Kreeft has long been an apologist for Christianity, and in this Lewis has been his teacher. Kreeft has Lewis's talent of being able to explain difficult concepts clearly to the general reader. But this book — and other of Kreeft's recent works — leaves no doubt that he has parted company with his mentor in a significant way. Whereas reading Lewis is like having a calm intellectual discussion on a stroll around Addison's Walk, reading Kreeft is like listening to Henry V calling his troops once more into the breach.

It is a difference in tone, and it is immense. Chapter 2, "Darkness at Noon," and Chapter 5, "Walker Percy's Lost in the Cosmos: The Abolition of Man in Late-Night Comedy Format," are especially grim and foreboding. The late-night comedy metaphor is apt, because Kreeft slashes and burns his way through his topic with the bitter, satirical humor characteristic of "Saturday Night Live." Clearly this book owes more to Walker Percy than to C. S. Lewis.

But in all this slashing and burning, Kreeft's case shows weakness, and I would rather it didn't. A broadsword is a poor instrument for making surgically fine distinctions, and Kreeft's arguments often suffer from overgeneralization and a tendency to build straw men opponents, especially when using the dialogue method. Kreeft has enjoyed using the philosophical dialogue in past books, and it has always been entertaining, even if it left one feeling that the discussion might have not gone so neatly if real people with opposing views had written the counterarguments.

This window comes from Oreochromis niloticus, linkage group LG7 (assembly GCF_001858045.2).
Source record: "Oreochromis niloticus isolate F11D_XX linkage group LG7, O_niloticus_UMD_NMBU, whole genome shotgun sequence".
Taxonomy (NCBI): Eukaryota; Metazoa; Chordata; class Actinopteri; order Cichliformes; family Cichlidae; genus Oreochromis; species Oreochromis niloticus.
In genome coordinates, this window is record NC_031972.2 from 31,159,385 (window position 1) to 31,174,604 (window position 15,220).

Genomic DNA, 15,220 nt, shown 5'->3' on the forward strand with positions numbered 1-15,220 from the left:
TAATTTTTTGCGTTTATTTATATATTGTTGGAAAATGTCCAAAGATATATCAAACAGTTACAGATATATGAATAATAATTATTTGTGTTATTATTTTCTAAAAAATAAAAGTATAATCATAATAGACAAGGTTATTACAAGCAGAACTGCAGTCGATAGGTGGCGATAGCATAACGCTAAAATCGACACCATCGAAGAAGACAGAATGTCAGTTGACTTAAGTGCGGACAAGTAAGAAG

Moreover, Kreeft throws great laundry lists of social ills at us without examining them closely or noting the ones that are really mixed blessings. Kreeft doesn't bother to make many careful distinctions. His world is black and white. We're made to feel that the Orcs of Mordor are upon us: Every man to his post!

Ironically, what Kreeft has lost here is what Lewis gained so delicately. It was said of Lewis's work that it "was found on the coffee tables of the heathen." Lewis's cool, rational style has proved useful, generation after generation, in reaching the half-convinced with the Faith. Kreeft has forsaken any such connection with readers. His book is likely to be read only by those who already agree with him. Anyone disagreeing with him would soon be offended and put the book down. This would be tragic, if only for the deliciously beautiful last chapter on the Great Dance in Perelandra, the only chapter that properly fits the title. I do not expect to find this book on any heathen coffee tables. The converted will enjoy the sermon very much, but it is not the converted who need to hear it.

- James Prothero